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  • Deanna

What Karate Taught Me as a Kid


One of the most common assumptions people make about me is I must be some stellar, kick-ass, champion fighter because my dad teaches Karate. That is not true. But just because you were more likely to find my nose in a book rather than doing any sort of sport as a child, doesn't mean I didn't learn anything. Karate does not need to be a lifelong practice to have an extremely valuable or relevant place in a child's life. So, here are the two main messages I took away from my sporadic karate and self-defence practice growing up.

Firstly, it showed me the power of hard work.


Practicing can be boring. Repeating the same moves over and over can be boring. But there's a lot of things in life worth doing that are boring because they lead to something great. For example, studying for a compulsory course in my first year at university was not my favourite way to pass the time. I have a terrible habit of only wanting to do the things I'm interested in. But, in order to get to the point where I could study what I wanted to, I had to learn a ton of things I didn't want to.


Fortunately for me, this was already a lesson I learned from all those hours as a child practicing the same Kata moves for hours on end. You have to do all the repetitive, boring parts to achieve your goals. That is a lesson that inspires and motivates me to this day.

The second thing I learned from Karate is much more practical: it has empowered me in everyday life and in potentially dangerous situations.

My parents aren't naive. They knew one day I would find myself at a work/school event, party, or walking home from a night class where there would be a potential for something bad to happen. Young people find themselves in all sorts of inherently dangerous situations, whether they intend to or not (give them a break - their prefrontal cortex is underdeveloped). Because of this, my dad worked with me as a kid to prepare for those “what ifs”: what if someone is trying to slip GHB or another date rape drug in my drink? What if someone is harassing me? What if someone tries to touch me without consent? What if someone follows me home? I could go on and on.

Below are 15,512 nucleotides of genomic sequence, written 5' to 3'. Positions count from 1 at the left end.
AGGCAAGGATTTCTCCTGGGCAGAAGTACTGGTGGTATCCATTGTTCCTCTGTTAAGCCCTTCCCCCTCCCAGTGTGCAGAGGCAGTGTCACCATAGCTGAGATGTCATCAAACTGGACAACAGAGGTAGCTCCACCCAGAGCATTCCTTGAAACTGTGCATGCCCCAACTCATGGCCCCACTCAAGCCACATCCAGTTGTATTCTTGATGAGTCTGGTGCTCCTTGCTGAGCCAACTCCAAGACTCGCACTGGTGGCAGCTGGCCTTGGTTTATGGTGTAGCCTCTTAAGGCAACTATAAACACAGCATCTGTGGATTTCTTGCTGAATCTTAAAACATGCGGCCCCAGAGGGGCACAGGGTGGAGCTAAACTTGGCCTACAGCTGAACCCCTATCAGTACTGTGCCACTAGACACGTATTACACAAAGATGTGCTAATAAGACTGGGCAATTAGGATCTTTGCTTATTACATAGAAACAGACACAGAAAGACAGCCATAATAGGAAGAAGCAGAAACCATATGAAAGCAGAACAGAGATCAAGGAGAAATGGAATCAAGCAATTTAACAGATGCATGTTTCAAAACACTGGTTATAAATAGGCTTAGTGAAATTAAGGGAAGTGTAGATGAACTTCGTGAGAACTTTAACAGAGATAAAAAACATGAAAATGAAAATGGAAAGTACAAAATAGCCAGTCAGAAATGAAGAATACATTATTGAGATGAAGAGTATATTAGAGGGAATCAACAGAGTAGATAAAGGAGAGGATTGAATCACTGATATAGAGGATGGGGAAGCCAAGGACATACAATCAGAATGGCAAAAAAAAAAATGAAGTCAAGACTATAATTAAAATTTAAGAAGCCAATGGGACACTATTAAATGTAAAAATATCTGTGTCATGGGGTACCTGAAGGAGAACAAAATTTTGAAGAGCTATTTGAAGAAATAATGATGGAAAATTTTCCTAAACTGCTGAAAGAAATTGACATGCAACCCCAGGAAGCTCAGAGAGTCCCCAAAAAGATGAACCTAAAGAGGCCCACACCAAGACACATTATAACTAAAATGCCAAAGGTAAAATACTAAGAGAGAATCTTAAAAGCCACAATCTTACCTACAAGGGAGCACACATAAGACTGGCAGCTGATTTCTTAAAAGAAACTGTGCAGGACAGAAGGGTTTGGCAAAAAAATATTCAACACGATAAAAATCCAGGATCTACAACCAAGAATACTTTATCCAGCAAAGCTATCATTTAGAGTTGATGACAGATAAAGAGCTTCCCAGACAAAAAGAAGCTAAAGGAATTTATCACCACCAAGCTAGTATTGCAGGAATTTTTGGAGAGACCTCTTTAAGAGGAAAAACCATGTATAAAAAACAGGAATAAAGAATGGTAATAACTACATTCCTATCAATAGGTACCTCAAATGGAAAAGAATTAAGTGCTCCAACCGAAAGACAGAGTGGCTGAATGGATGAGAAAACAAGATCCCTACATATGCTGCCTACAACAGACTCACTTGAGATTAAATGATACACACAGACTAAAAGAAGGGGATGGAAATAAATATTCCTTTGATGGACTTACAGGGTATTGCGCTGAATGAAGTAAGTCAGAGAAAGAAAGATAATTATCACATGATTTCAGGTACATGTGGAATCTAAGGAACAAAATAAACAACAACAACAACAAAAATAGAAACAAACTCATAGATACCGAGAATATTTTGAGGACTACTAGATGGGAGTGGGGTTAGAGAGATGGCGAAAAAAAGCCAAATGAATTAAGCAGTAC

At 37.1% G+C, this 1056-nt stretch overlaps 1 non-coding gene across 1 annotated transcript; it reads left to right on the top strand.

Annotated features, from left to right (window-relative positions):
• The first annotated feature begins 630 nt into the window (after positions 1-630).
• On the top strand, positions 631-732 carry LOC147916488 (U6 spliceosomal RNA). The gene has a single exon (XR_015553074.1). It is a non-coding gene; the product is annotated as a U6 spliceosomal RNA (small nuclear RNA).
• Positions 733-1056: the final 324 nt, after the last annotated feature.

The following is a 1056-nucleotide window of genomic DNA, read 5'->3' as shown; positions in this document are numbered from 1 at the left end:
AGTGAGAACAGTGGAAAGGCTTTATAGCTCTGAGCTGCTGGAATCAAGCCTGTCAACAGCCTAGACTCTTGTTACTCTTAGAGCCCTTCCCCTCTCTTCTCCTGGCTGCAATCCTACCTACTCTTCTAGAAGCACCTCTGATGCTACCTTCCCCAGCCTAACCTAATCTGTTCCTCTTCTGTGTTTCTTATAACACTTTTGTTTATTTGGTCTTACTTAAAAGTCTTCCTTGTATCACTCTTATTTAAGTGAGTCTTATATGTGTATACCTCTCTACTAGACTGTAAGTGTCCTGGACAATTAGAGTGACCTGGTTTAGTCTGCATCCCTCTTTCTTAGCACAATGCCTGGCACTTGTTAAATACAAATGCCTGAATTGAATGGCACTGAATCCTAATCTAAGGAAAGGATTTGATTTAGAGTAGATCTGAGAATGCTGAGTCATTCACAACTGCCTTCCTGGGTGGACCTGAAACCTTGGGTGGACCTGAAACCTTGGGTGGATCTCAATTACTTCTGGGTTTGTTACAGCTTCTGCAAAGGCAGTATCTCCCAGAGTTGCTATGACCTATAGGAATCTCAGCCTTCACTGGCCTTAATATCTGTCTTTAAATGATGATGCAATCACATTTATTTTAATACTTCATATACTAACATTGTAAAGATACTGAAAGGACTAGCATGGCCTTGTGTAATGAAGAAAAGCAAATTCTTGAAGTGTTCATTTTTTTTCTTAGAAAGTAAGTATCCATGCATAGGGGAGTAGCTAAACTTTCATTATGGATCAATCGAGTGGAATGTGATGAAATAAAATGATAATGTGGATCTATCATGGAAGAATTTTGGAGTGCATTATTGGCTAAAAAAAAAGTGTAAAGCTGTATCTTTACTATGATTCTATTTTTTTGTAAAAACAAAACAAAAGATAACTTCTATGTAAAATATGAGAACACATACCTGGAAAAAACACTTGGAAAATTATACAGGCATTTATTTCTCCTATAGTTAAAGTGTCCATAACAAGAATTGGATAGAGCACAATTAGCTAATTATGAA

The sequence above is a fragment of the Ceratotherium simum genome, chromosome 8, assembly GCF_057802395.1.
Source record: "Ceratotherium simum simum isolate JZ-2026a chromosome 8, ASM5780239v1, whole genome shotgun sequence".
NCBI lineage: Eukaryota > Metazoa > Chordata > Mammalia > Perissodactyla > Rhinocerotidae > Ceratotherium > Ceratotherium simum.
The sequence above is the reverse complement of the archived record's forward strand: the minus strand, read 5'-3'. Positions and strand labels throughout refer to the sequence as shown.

But you don't want the first time your child is thinking about what they would do in any of these situations to be when they are faced with it.

I've been in many situations as a young adult at work, a school event, or even hanging out with friends where the inner monologue of “Be aware!” pops into my head. My dad conditioned me to always be asking: Who is around me? What are they doing? If I needed to defend myself in this moment what can I use? (quick tip: walking around campus - especially after those late classes - with a mechanical pencil in your pocket can be used as an emergency weapon while ensuring you are always prepared for an exam. You would be surprised how many students scramble for a writing utensil right before the exam - haha). Karate changed the way I think in every situation, even in adulthood and taught me to avoid dangerous situations rather than fight in one.

So the main lesson I’d like to share with all of you is:


It doesn’t matter if your child’s interest in Karate stays in childhood or becomes a lifelong passion: there's value in it for everyone.


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